"Non-Malays should not harbour any apprehension or worry over their genuine rights because these rights are guaranteed," the statement said.



Arab Muslims in Brooklyn Find Power in the Voting Booth


October 18, 2008

As they pressed their foreheads to the sidewalk in front of the Islamic Center of Bay Ridge, a group of Arab men finished their noon prayers on a recent Friday. Unable to squeeze inside the mosque, they worshiped alongside a bright red table that held voting literature and buttons that said, “I’m Arab and I vote.”

“Yalla vote, Yalla vote,” Jihad Kifayeh, 17, shouted as he pressed voter registration forms into the hands of his elders outside the mosque in Brooklyn. Yalla means “hurry up” or “let’s go” in Arabic.

He is among several dozen Arab Muslim teenagers in South Brooklyn who are volunteering for voter registration drives, campaigning for local politicians and taking neighbors to the polls. Many, like Mr. Kifayeh, a senior at Fort Hamilton High School, have persuaded their parents to register to vote for the first time.

Their efforts are part of a political awakening, stirred by the aftermath of the Sept. 11 attacks that has brought a growing number of Muslims into the electoral process.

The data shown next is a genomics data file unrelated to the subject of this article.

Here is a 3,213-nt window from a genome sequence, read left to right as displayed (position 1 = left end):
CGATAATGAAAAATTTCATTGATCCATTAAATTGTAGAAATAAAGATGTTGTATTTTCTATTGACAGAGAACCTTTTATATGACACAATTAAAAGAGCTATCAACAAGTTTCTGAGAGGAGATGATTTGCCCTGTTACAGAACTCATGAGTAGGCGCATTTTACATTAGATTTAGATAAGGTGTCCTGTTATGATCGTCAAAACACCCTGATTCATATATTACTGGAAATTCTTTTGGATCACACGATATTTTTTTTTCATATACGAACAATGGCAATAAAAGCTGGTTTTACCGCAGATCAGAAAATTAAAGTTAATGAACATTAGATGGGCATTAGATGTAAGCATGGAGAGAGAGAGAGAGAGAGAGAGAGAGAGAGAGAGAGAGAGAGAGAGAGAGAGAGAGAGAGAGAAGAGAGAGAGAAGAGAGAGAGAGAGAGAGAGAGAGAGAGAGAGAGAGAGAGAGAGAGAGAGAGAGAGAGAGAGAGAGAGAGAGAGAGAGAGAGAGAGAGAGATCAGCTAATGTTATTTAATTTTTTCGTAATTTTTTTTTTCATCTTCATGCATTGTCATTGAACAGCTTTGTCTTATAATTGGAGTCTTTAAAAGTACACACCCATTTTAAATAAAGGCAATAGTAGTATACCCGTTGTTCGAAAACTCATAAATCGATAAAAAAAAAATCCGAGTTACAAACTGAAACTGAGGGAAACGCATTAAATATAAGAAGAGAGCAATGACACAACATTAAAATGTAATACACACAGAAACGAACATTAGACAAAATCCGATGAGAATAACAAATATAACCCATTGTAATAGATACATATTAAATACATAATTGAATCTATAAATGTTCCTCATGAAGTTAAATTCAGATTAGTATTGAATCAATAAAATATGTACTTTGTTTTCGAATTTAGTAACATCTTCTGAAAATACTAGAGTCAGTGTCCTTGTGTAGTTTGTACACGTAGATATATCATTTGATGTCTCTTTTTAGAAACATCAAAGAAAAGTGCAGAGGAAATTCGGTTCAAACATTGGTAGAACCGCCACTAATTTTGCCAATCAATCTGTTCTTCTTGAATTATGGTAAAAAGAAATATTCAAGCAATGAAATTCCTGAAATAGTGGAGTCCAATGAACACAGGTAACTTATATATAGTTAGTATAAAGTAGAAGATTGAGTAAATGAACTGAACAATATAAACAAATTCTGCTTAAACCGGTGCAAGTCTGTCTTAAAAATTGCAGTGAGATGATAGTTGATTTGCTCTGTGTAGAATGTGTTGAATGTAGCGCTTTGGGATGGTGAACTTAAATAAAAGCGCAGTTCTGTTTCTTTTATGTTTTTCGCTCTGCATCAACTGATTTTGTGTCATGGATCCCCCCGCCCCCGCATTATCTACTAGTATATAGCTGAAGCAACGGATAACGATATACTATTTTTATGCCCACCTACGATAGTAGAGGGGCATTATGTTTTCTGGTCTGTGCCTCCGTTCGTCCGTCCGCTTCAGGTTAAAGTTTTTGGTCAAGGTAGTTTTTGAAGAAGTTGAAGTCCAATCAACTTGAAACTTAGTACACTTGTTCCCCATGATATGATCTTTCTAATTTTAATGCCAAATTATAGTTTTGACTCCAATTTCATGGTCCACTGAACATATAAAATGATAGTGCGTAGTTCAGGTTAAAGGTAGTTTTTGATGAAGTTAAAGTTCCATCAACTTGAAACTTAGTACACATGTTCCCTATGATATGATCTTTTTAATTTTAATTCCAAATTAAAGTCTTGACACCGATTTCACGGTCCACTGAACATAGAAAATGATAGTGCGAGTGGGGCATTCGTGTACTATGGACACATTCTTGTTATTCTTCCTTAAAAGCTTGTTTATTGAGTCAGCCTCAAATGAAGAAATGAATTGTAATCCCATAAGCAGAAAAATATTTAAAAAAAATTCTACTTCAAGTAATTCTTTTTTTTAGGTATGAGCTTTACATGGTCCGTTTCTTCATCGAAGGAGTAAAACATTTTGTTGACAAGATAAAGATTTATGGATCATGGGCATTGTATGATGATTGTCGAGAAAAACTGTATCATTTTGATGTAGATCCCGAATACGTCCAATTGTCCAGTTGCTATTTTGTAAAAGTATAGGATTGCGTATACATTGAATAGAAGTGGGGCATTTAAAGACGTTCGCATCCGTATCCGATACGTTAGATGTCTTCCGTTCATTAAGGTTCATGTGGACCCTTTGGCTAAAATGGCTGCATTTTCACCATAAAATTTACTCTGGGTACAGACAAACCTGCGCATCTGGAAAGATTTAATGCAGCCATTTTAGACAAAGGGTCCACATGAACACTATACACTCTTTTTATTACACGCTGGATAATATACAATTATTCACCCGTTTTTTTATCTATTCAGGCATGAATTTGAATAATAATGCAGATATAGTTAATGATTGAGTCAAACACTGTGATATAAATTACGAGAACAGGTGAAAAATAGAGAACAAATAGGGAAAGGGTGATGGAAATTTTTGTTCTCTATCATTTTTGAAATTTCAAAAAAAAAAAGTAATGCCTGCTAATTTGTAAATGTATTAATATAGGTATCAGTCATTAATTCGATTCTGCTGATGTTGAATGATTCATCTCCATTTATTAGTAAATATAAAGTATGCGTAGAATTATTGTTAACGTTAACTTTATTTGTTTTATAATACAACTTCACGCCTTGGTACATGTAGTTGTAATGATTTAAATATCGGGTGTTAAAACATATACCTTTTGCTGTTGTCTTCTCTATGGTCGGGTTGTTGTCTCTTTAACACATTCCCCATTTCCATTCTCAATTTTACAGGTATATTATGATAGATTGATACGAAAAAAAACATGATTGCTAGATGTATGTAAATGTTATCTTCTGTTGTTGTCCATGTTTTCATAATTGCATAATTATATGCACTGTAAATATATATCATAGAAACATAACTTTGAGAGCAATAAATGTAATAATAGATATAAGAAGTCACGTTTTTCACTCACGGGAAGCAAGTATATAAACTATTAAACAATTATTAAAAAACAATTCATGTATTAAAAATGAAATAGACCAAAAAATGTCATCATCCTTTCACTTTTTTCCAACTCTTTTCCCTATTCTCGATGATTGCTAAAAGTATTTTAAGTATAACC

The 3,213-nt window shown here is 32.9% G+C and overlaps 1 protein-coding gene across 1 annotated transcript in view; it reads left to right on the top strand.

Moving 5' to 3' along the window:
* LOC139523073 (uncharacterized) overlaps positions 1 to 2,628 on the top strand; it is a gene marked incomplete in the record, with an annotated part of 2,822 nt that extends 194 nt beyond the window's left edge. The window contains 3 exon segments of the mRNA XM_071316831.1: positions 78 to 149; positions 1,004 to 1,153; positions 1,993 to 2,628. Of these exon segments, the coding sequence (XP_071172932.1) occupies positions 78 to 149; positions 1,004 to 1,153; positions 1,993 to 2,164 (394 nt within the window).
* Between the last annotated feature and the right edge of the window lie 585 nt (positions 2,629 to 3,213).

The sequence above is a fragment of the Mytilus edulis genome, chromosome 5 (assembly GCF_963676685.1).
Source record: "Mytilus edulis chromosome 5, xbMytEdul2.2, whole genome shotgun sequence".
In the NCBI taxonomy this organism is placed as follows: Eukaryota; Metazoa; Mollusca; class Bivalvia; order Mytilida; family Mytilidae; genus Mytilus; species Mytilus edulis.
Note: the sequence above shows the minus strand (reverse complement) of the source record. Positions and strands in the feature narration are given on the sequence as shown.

“Some of my people are scared to vote,” said Mr. Kifayeh, whose family moved to New York from the West Bank city of Ramallah when he was 3. “They think their opinions might be criticized, particularly after 9/11. But it’s better that our voices are heard by the politicians.”

During the 1980s and 1990s, as a large Arab Muslim community took root in South Brooklyn, its leaders struggled to get their voices heard. Their events were rarely attended by local office holders. The community could not deliver many votes because older immigrants tended to stay away from the polls, doubting their ballots would matter.

“We came from countries where the government changed the votes,” said Zein Rimawi, 54, one of the founders of the Islamic Society of Bay Ridge. “Here in our country, the votes count, and votes can change a government. We had to convince older people that their votes would count.”